True, the title reveals that the speaker is an Irish Airman, but the poem itself is slow to disclose this information. The speaker seeks to first identify with the reader by expressing his own knowledge that he will die. Then, the speaker claims that he is fighting people, even though he does not hate them. He also says that he is guarding people, even though he does not love them. This reveals that he is fighting in a war, protecting a land he doesn’t love, and fighting a people he doesn’t hate. The reader can then conclude that the speaker is fighting in the air, and is certain of his death.
My country is Kiltartan Cross,
My countrymen Kiltartan’s poor,
No likely end could bring them loss
Or leave them happier than before.
With these lines of ‘An Irish Airman Foresees His Death,’ the speaker reveals why his heart is not in his service in the war. He acknowledges that his people, the Irish people, could not be made better or worse by the loss or victory of the war. He implies that he is fighting in a war that is not his own. At this point, the readers begin to question why the speaker is fighting in the first place. The Irish were not drafted into this war but went as volunteers (Gerry White). The speaker has yet to offer his explanation, especially if he did not hate the enemy nor love the ones he was fighting to defend.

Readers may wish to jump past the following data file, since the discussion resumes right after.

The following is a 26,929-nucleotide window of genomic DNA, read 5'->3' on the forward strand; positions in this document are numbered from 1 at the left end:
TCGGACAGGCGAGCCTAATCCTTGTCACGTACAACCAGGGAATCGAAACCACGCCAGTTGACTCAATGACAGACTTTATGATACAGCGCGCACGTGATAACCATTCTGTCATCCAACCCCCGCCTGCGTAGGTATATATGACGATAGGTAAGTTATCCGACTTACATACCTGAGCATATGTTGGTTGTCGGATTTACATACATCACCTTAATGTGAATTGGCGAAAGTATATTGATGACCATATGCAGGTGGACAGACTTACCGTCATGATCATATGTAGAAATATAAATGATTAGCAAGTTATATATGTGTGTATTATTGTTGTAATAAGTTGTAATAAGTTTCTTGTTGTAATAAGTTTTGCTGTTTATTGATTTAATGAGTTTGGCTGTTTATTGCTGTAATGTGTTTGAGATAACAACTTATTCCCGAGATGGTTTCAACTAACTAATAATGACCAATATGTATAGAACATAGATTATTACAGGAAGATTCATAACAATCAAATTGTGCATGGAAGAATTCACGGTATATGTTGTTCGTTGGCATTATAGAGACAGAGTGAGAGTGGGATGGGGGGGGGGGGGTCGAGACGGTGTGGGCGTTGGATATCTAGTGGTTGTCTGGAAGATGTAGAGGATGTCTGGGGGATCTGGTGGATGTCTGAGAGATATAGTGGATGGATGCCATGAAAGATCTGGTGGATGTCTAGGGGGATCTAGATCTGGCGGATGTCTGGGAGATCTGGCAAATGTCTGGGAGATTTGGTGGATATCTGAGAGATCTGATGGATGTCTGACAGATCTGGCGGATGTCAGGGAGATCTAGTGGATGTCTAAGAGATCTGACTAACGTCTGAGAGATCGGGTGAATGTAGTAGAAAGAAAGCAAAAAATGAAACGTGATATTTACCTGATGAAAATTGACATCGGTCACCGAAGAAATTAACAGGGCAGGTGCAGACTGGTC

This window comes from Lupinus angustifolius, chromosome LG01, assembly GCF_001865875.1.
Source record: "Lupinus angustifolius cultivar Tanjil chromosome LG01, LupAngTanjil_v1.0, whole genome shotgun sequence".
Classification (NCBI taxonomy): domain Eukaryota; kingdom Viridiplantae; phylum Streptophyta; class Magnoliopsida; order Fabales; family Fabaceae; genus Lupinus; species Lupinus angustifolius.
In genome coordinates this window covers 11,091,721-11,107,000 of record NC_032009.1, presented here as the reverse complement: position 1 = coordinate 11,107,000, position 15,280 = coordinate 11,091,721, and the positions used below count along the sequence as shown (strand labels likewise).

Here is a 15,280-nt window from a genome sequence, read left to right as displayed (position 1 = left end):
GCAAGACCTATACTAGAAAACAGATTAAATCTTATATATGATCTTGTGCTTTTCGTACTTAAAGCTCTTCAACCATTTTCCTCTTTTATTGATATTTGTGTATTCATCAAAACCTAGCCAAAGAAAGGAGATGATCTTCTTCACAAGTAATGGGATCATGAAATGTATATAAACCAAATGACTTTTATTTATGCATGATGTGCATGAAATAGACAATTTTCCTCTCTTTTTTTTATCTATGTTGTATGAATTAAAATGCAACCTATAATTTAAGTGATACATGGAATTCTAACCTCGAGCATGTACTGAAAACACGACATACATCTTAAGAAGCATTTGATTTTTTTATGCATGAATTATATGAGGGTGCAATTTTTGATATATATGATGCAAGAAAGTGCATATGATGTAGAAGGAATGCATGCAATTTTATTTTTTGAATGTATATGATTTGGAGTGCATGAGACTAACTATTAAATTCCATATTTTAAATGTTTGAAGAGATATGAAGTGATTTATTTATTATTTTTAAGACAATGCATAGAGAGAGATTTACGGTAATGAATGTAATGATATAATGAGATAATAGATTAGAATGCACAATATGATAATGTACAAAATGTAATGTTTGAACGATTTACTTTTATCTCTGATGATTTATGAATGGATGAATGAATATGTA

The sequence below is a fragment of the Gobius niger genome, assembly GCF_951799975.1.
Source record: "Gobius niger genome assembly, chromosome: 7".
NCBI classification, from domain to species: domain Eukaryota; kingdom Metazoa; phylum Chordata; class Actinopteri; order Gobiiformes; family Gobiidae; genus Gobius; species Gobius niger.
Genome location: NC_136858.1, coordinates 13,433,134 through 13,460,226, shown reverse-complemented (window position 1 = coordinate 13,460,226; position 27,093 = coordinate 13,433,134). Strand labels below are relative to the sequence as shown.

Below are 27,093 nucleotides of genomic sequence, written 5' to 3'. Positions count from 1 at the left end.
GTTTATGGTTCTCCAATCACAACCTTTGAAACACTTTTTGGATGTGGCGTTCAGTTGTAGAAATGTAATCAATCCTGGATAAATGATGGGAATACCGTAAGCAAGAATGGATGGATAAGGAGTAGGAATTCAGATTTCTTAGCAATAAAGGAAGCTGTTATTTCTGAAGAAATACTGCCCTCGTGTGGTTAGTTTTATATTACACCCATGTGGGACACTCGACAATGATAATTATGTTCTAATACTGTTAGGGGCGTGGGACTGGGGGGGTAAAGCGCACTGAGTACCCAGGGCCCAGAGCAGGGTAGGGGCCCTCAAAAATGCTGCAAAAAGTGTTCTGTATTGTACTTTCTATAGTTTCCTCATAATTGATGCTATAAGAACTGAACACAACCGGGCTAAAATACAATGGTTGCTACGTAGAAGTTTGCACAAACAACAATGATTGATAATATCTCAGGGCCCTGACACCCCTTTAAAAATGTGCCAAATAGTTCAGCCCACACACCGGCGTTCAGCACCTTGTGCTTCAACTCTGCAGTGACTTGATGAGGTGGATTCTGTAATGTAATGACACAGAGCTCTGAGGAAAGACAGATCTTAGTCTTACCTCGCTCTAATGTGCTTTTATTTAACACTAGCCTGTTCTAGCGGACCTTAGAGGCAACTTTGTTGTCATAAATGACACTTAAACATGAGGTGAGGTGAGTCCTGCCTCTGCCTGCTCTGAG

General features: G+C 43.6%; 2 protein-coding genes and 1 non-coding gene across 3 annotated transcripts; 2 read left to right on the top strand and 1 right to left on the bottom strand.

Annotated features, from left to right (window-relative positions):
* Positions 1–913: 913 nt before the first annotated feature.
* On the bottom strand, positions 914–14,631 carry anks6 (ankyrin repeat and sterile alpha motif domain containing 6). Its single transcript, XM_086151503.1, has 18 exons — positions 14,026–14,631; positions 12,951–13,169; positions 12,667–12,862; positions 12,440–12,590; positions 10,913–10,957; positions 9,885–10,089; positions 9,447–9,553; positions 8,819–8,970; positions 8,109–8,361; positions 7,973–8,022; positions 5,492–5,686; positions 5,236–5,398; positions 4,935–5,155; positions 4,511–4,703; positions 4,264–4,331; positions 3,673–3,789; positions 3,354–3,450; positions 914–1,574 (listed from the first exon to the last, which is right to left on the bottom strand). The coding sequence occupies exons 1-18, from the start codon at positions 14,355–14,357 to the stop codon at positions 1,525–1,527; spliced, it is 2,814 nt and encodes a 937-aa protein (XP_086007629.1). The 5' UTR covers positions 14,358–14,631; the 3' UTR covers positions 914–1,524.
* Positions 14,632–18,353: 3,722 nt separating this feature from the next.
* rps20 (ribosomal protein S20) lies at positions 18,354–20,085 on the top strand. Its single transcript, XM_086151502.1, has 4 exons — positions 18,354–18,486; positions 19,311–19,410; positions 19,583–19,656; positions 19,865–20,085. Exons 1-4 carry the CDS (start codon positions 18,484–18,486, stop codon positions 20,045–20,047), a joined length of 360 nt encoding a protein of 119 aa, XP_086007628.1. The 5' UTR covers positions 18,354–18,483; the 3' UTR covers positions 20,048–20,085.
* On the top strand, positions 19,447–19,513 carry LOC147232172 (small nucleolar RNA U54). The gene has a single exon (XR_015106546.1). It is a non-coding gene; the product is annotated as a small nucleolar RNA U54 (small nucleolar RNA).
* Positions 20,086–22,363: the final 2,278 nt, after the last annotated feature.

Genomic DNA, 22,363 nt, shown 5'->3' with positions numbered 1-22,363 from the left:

Nor law, nor duty bade me fight,
Nor public man, nor cheering crowds,
A lonely impulse of delight
Drove to this tumult in the clouds;